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Review launched into rules governing facial recognition data

  • December 22, 2021
  • , The Asahi Shimbun , 5:00 p.m.
  • English Press

By Akada Yasukazu, staff writer

 

A government panel is considering whether stricter rules are needed for companies that handle facial recognition data.

 

The Personal Information Protection Commission (PIPC) is mulling new provisions after East Japan Railway Co. abruptly stopped using facial recognition data in September to track former convicts who may turn up at its stations.

 

Under the current regime, consent is not required prior to collecting personal data such as names, birthdates and facial profiles.

 

The only requirement related to facial recognition data is that companies must publicize the objective behind collecting it.

 

The commission is considering clearly establishing time periods for storing such data, as well as procedures for deleting it.

 

There are currently no legal requirements concerning the handling of facial recognition data. However, one guideline states that companies that install security cameras must clearly explain what objective the data will be used for and provide a contact phone number for individuals curious about the cameras.

 

The need for stricter rules comes as a wider range of private sector companies are installing security cameras. JR East obtained approval from the commission to install security cameras in its stations to monitor former convicts who turn up after they have completed their sentence.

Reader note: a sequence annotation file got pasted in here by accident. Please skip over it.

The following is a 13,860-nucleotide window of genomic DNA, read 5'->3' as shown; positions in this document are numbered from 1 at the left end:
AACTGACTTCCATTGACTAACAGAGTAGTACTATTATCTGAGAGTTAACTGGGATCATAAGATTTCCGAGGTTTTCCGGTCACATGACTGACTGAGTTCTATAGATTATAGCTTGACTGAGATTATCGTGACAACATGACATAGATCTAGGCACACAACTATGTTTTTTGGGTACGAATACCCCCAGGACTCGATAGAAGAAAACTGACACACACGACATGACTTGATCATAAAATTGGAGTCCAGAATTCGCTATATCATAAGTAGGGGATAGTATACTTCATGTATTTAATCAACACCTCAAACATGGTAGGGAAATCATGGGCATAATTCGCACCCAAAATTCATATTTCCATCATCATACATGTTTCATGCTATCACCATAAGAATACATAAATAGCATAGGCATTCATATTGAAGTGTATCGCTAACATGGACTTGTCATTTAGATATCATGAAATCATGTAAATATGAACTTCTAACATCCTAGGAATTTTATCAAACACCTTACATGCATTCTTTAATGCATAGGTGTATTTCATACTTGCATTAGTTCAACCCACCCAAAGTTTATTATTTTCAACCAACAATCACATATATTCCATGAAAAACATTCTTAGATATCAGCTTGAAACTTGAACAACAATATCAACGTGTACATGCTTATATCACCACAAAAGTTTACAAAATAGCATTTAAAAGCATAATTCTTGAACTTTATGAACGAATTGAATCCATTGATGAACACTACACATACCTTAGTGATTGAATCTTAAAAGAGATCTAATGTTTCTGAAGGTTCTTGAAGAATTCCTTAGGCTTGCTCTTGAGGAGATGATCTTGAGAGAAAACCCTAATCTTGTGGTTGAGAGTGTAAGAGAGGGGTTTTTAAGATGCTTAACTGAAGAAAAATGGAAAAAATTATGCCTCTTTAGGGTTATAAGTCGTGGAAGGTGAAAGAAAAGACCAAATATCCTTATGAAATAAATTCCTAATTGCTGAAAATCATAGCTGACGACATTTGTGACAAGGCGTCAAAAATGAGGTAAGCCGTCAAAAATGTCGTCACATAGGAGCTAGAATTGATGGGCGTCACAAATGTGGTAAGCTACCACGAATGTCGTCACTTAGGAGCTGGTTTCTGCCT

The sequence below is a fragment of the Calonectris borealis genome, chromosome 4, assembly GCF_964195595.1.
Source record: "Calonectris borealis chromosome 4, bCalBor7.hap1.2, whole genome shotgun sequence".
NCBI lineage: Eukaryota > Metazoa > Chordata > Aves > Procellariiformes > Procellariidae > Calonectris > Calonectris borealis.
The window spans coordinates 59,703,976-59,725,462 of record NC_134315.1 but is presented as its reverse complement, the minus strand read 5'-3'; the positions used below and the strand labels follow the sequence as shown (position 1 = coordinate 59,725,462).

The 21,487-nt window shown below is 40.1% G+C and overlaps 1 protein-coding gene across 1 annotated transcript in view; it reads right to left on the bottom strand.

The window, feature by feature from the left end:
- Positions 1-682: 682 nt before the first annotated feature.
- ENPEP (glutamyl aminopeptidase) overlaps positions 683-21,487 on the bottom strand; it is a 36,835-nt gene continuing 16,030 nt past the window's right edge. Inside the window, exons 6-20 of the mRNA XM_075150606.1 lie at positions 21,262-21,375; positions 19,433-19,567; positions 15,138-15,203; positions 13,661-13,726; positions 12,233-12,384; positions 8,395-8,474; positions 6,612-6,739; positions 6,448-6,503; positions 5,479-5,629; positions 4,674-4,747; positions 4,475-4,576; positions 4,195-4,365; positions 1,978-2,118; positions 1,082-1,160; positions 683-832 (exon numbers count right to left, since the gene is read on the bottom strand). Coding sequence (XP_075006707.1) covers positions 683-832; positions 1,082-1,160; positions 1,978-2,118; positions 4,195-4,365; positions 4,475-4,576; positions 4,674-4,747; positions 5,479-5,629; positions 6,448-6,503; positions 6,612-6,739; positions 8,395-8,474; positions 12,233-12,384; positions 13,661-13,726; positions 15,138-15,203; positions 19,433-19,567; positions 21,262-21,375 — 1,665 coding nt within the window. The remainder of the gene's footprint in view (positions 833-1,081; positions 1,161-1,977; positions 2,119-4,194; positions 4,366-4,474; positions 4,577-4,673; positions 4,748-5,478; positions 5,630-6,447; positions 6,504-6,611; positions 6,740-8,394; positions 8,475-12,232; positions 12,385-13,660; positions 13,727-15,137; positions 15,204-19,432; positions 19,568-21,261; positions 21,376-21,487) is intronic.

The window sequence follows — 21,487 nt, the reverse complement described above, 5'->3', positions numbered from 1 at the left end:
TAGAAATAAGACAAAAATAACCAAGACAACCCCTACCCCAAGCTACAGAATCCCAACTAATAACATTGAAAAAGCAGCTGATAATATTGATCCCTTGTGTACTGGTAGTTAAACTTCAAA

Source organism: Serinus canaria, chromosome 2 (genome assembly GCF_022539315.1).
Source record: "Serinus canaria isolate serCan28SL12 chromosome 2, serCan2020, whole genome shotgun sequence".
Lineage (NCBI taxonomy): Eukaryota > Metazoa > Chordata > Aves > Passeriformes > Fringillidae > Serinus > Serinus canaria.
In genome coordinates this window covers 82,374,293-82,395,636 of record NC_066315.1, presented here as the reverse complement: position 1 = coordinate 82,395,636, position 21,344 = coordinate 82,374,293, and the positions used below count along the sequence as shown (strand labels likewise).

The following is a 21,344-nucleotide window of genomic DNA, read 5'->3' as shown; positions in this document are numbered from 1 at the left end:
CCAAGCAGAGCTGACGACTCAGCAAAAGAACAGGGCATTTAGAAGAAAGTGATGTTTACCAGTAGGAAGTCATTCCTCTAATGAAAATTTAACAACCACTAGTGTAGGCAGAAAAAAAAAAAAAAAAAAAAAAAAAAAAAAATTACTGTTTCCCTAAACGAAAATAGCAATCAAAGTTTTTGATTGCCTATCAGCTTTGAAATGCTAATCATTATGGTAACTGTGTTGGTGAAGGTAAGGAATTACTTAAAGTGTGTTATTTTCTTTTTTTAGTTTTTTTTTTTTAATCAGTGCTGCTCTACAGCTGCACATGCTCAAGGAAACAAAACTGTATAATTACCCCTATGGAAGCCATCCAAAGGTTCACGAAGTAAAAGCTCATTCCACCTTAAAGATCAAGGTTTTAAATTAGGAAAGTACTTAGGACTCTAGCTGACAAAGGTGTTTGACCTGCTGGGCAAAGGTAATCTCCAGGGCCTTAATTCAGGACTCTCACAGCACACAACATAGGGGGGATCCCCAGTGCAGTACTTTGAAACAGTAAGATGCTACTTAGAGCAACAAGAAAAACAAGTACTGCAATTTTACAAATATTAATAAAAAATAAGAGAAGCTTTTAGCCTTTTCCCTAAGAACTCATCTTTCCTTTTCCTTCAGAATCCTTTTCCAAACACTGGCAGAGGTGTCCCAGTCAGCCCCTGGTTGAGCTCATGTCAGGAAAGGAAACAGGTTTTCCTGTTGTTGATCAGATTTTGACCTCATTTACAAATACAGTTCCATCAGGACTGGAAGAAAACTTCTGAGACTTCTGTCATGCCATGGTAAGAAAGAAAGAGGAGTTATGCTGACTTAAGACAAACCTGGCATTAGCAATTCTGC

But company officials retracted the move almost immediately on the grounds that a social consensus had not emerged regarding use of such data.

 

The new rules to be established would likely be used for security cameras set up by private sector companies at public venues, such as train stations, airports and shopping malls.

 

An expert panel will be asked to compile a specific set of rules by next summer.

 

The Personal Information Protection Law requires the consent of the individual concerned when obtaining such information as their medical and criminal records or political beliefs.

 

But it remains to be seen if facial recognition data will be covered by that requirement because it would make it virtually impossible to use security cameras for crime prevention.

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